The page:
Letter – Nicholas Walton to Peter Mulcaster – 5 Dec 1774

Document Type: Letter
Date: 5 Dec 1774
Correspondent: Nicholas Walton
Recipient: Peter Mulcaster
Archive Source: TNA ADM 66 96
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Mr Mulcaster.                                     Farnacres 5th Decemr 1774.   


      I acknowledged the Recet of yours wth the Operation and Assays, on Friday last, and on Saturday the Bullion was sent off for London it weighs 694 3/4 Ozs but is short of the Computation by the Assays almost 30 Ounces indeed it is so by computation from the Assay of the least weight.  I do realy think Mr Mulcaster we do not get so much Silver in proportion to the Assays as we used to do and therefore I would have you try Assays of the Refined Lead in the two next Operation by taking chips of Lead of the Refined Pigs here and there til you get a Pound or better so as to be sure to have a Pound Assayed for each Operation and this will show us whether there is any defect in the work or not.

      Having now examined all your Operations to the 26th November inclusive I find all is right and have great satisfaction in acquainting you with this and I am sure you will gave pleasure to hear they are all exact.

      I cannot help thinking the Litharge Slags wch come from the Litharge saved from the Silver Tests will be very rich in Silver and tho' at a considerable distance of time before we shall have any I now mention it as I would wish to have an Assay made from them by washing a few of them so as to get a Pound of Lead from them and make an Assay of the Pound.  What you proposed as to taking care of the Test Bottoms of the Silver Tests and keeping them by themselves was certainly right and I would stil carry it farther and take care of the Black Slags which shall be produced from the Litharge Slags and Test Bottoms of the Silver Tests.  I think this is as farr as we can go and dare say this last object will be found very small.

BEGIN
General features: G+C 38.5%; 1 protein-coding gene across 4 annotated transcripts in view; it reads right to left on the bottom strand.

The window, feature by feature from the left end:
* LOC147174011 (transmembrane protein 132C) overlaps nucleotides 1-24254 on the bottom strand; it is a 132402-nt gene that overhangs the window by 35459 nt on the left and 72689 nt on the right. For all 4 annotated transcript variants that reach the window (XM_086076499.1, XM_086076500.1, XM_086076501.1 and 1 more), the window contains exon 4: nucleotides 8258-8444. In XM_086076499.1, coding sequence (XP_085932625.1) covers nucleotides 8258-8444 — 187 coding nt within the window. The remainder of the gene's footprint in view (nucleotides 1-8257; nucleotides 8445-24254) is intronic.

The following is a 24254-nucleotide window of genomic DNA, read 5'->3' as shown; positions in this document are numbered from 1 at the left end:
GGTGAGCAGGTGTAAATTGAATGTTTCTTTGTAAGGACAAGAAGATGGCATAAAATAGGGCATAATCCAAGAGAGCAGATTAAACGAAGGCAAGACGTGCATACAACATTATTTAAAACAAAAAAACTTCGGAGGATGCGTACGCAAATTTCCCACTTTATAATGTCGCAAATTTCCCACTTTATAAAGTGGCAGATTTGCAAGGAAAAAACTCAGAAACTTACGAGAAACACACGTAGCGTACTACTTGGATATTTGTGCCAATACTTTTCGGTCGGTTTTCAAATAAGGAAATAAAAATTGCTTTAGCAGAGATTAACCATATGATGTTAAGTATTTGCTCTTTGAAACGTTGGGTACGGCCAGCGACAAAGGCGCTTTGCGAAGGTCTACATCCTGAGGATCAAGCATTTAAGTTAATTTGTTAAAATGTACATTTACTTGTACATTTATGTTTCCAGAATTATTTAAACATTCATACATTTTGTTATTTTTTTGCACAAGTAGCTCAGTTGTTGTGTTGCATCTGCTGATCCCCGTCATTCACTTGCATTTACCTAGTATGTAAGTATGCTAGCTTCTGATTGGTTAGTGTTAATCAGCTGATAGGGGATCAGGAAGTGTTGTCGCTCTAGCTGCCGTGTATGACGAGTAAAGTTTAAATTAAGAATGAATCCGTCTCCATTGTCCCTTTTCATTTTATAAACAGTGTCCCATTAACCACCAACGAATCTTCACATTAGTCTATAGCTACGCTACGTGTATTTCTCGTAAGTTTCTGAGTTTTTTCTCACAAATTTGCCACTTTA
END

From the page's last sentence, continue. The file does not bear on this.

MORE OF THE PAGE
There is great complaint of the L.S. Pigs of Slag Lead being liable to break in two which is I am sure owing to its being put out of the Pan too soon, that is, before it is cool enough.  I therefore beg some more Pans may be got for the Slag Hearth so as fully to answer the end of not being put to a necessity of moving the Lead from the Pan til it is sufficiently Cooled.  I am for Mr Smeaton & Self

      Your hble Servt

      N W Junr

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The Dukesfield Smelters and Carriers Project aimed to celebrate and discover the heritage of the Dukesfield Arches & lead carriers' routes between Blaydon and the lead mines of Allendale and Weardale. A two year community project, it was led by the Friends of the North Pennines in partnership with Hexhamshire and Slaley Parish Councils and the active support of Allendale Estates. It was funded by the Heritage Lottery Fund and the generous support of other sponsors. Friends of the North Pennines: Charity No:1137467